The virus has slowed the management treadmill

THE PANDEMIC may be having an unexpected impact on the football management sector in that fewer managers have been sacked so far in 2020-21. With the Premier League at the halfway stage, only one manager, West Bromwich Albion’s Slaven Bilic, has departed in a mid-season taxi. There will surely be more to come, but the Premier is not alone, the axe has not swung as often in Italy and Spain.

Successful managers are a rare, sought-after commodity, hence they command high wages. There is a group of “hired gun” bosses who know that wherever they get hired, they have a good chance of winning something as they will have the budget and expectations to match their enormous salary. Equally, they know their time at any club will be relatively brief and that if the curtain falls, it invariably comes mid-contract when compensation is due. Little wonder you never hear much in the way of gossip about the clubs with a revolving door policy  – a hefty cheque and a non-disclosure agreement makes sure of that.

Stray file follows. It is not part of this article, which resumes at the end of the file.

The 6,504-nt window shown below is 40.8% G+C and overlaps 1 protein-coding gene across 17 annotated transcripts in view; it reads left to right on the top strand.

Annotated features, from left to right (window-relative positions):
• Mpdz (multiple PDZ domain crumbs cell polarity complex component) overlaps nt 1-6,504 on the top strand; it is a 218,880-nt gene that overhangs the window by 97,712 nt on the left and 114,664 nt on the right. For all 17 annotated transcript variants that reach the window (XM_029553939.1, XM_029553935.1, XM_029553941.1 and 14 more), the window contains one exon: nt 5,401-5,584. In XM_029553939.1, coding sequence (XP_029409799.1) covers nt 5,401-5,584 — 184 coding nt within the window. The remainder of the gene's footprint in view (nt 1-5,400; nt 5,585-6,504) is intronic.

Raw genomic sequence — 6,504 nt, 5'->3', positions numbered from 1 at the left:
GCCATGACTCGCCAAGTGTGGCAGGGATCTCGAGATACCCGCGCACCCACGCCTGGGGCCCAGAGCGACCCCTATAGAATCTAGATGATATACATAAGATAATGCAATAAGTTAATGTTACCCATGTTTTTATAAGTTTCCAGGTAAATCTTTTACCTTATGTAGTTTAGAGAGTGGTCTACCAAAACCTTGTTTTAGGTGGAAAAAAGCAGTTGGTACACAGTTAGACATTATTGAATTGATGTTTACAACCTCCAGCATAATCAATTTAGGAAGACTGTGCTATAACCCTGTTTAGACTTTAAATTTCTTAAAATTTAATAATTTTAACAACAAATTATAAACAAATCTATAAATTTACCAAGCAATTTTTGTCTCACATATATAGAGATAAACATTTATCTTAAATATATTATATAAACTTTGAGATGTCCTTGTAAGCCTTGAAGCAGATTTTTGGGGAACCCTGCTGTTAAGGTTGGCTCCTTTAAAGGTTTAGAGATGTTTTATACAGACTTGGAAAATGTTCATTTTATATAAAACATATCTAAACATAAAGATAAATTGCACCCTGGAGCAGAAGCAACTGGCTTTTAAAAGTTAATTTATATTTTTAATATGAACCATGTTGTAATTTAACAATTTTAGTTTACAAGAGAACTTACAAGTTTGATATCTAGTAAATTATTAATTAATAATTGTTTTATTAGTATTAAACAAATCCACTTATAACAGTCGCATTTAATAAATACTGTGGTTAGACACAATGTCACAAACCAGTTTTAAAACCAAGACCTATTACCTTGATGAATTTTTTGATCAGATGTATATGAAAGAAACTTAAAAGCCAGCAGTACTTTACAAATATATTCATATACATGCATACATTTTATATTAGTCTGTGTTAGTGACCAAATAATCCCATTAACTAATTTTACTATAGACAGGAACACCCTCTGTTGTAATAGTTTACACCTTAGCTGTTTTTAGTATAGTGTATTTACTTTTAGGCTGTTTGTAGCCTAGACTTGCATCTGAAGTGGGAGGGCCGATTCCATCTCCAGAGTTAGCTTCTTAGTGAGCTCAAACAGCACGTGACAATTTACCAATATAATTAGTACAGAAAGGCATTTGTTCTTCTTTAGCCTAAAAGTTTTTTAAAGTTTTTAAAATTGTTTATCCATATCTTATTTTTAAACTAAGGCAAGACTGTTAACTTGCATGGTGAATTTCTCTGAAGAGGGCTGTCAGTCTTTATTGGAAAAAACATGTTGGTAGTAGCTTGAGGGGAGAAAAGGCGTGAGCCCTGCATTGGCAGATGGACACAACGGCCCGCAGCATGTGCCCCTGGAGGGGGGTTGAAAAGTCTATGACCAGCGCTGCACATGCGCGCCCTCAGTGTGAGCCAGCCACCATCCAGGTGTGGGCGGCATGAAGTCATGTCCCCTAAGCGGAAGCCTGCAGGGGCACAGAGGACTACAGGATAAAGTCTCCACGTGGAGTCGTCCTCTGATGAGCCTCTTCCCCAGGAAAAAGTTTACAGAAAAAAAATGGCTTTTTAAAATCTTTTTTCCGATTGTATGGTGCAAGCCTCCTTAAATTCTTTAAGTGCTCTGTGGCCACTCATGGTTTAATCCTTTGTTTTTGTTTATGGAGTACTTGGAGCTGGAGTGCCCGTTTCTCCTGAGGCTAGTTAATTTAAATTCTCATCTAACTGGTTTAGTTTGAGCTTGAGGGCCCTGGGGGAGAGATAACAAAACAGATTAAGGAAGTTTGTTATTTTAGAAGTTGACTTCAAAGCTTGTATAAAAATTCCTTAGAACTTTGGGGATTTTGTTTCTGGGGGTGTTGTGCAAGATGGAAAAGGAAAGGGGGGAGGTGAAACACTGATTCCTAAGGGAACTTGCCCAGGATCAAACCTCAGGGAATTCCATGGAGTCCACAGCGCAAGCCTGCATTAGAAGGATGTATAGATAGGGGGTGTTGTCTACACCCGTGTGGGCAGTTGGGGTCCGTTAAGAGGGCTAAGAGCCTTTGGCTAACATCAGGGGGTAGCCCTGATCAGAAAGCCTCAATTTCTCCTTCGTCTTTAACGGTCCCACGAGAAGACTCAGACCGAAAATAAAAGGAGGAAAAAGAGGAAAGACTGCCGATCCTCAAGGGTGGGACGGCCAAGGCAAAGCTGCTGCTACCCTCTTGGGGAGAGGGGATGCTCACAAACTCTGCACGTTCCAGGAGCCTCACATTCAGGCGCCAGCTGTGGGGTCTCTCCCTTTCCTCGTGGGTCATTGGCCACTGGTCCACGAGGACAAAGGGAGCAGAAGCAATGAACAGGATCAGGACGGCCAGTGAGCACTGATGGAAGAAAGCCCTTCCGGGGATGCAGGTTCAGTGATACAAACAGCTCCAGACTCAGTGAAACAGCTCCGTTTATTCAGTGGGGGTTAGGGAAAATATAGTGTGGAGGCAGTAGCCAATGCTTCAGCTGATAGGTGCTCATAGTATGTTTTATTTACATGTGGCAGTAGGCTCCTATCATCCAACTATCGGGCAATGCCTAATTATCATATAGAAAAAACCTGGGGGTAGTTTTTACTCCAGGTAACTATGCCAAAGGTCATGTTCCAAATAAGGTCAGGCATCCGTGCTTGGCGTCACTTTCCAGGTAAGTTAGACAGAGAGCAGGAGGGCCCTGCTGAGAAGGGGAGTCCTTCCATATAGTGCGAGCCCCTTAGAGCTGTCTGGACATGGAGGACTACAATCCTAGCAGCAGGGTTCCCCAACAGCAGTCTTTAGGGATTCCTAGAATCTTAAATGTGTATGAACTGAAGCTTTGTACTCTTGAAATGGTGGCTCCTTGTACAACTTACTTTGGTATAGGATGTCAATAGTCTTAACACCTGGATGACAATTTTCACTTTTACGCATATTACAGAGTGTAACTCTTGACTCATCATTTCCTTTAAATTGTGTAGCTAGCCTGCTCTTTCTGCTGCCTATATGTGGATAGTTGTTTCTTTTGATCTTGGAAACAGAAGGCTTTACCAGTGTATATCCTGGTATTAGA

Over the past 10 years, the club with the most loyalty to their manager is arguably Burnley. They’ve only had two in that time and their average number of games per manager is 227. Arsenal and Manchester United have higher averages if you include the exceptional and extraordinary careers of Sir Alex Ferguson and Arsene Wenger. Without these legendary figures, Arsenal’s average is 61 and United’s 104 (versus 456 and 383), but given Burnley have not won a major prize since 1960, the stability they have from keeping faith with their manager is very impressive.

Manchester City (206), Liverpool (141), Everton (140), Tottenham (132) and Brighton (110) are among the least trigger-happy when it comes to firing managers. Crystal Palace have the lowest games per manager with just 52. Chelsea’s average is just over 70.

Only half of current Premier League managers have won major silverware in their careers with just seven lifting a big prize over the past five years, no matter where they have been employed.